Worldly Thoughts

] > Or, possible some small providers buy a multi-megabit circuit from a
] > large provider who gives them transit. The small provider then connects
] > at a single NAP and picks up bilateral peering sessions with a bunch
] > of people there. The result is offloading traffic from their
] > "transit link", which stands a good chance of being priced as a
] > "burstable" link. (pay for what you use) That gives the small
] > provider an economic incentive to operate in this manner.

] Quite a few CIX members operate this way. The interesting question in my
] mind is whether the "big guys" (defaultless nets, for the purposes of this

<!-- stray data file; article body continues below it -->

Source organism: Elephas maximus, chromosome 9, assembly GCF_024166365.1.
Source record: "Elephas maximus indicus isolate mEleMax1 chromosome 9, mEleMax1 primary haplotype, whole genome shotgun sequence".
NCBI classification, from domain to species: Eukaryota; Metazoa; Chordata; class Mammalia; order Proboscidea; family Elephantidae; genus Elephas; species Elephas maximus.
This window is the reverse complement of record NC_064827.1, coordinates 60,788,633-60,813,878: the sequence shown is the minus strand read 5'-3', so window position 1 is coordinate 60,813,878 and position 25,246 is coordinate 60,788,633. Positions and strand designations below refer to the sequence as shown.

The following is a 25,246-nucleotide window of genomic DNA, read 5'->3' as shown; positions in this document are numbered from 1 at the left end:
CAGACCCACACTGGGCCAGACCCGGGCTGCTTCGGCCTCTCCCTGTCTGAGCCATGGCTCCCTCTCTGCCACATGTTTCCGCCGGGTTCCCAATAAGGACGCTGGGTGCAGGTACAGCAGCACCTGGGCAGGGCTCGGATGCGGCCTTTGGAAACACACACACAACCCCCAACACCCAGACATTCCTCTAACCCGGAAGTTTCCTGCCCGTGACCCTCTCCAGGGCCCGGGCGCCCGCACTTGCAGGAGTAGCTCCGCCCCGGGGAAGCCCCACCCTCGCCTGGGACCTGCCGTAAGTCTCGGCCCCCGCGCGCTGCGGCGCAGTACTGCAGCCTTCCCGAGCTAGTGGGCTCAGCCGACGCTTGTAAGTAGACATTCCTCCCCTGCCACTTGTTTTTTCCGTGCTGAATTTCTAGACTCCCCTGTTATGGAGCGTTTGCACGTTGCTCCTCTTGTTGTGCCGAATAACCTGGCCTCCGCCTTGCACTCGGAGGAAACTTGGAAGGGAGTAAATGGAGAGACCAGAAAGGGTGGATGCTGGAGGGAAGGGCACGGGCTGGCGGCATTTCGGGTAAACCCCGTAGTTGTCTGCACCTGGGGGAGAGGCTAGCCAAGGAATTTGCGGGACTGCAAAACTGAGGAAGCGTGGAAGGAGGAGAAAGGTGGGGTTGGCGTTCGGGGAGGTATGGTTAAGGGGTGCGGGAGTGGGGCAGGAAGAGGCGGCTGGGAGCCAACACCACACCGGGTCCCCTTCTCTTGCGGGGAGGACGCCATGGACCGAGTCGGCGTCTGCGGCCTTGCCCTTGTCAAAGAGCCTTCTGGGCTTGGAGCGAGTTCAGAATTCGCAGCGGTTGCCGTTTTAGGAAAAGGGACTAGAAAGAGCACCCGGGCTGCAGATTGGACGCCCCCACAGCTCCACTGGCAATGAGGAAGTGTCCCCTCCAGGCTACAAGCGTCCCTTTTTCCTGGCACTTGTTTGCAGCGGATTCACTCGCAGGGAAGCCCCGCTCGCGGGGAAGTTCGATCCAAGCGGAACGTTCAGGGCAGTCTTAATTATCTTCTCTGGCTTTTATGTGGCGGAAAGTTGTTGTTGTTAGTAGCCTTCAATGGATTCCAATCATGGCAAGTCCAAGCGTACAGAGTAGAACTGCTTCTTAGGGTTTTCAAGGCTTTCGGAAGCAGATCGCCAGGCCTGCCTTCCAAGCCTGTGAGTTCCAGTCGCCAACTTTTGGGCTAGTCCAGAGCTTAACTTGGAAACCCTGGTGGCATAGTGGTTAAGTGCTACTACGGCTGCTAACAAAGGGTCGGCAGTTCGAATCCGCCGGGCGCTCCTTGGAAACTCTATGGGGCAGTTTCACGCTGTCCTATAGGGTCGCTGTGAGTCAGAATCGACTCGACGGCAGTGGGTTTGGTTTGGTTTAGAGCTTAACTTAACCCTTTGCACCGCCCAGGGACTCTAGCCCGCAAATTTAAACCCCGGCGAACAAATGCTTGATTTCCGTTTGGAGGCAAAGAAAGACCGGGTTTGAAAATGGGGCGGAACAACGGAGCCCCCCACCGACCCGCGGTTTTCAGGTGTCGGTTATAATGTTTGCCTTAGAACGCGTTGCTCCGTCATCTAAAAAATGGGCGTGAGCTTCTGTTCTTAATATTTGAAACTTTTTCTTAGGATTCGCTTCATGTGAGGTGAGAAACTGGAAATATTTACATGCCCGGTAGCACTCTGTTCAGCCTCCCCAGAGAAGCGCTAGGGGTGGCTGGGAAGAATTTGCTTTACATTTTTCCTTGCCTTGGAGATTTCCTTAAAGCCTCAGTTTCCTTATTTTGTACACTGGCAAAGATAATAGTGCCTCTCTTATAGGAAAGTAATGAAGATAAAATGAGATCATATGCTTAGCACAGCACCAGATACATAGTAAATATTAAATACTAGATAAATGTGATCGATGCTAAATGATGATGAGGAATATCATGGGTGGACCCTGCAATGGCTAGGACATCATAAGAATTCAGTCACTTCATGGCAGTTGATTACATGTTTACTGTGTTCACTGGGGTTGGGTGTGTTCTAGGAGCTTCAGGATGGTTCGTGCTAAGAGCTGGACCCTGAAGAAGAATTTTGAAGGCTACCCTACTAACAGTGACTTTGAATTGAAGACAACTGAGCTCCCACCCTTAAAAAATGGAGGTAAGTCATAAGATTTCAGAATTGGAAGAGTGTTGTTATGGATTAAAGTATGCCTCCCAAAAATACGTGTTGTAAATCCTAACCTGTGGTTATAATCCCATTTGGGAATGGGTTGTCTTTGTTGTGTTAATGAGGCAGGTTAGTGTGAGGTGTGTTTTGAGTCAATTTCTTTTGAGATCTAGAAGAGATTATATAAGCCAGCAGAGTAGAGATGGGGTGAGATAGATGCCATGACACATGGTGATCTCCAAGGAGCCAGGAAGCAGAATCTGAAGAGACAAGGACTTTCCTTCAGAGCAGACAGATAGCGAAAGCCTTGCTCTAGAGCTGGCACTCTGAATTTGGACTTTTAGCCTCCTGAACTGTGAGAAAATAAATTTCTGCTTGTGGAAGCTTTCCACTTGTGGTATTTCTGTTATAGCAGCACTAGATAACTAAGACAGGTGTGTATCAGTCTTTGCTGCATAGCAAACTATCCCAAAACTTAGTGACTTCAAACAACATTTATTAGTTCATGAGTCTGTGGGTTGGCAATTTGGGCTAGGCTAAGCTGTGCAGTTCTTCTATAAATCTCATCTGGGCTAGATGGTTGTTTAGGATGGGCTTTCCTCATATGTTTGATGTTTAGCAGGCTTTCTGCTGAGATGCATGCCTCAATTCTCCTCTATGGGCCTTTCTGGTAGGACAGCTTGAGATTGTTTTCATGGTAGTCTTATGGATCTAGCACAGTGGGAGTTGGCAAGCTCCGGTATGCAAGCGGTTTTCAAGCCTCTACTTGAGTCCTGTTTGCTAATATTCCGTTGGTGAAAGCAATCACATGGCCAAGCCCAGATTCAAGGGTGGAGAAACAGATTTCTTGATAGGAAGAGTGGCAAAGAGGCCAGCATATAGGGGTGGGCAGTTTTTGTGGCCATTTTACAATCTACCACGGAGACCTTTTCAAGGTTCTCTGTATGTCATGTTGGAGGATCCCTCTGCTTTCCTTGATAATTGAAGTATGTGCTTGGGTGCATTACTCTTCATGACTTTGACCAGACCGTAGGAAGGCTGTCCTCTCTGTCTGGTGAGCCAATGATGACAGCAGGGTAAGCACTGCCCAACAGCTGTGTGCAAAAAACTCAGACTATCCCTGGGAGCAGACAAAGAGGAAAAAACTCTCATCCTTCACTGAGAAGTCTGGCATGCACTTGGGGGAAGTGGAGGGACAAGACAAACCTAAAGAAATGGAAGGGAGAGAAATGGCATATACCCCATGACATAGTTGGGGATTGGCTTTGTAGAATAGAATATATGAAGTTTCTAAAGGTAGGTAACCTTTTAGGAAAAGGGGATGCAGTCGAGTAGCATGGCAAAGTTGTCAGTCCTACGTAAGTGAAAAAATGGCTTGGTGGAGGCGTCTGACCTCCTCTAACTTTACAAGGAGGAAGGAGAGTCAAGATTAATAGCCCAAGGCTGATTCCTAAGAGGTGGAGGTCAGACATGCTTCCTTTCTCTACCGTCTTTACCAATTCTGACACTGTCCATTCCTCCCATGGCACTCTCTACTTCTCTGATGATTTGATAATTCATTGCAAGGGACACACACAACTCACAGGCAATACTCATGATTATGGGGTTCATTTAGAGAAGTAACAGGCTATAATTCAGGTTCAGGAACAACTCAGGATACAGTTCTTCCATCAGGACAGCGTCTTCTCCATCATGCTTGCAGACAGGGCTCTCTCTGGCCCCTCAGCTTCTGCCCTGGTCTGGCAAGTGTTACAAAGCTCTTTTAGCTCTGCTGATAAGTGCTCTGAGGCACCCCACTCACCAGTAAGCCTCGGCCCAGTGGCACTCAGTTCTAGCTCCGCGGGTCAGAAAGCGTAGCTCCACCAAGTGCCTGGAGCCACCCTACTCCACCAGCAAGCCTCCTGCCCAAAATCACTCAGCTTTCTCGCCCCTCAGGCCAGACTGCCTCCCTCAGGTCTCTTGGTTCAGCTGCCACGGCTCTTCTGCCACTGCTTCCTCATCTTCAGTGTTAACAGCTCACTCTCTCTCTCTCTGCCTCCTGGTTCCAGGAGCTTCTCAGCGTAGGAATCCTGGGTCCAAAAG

] discussion) think that this represents unfair competition or not.

  We've a defaultless net, but I'm not sure that I'm considered a
  'Big Guy'. Hell, we only route 1% of the internet, but maybe if I
  lost my aggregates I could be bigger :wink:

  The hidden metric that davec above doesn't consider is latency.

  If I peer at a NAP, I forgo the latency my upstream 'multi-megabit
  circuit' incurs.

Hey, depends on your upstream provider and the NAP you're talking
about... for some "Large" providers and at least one NAP, the reverse
is true. =-)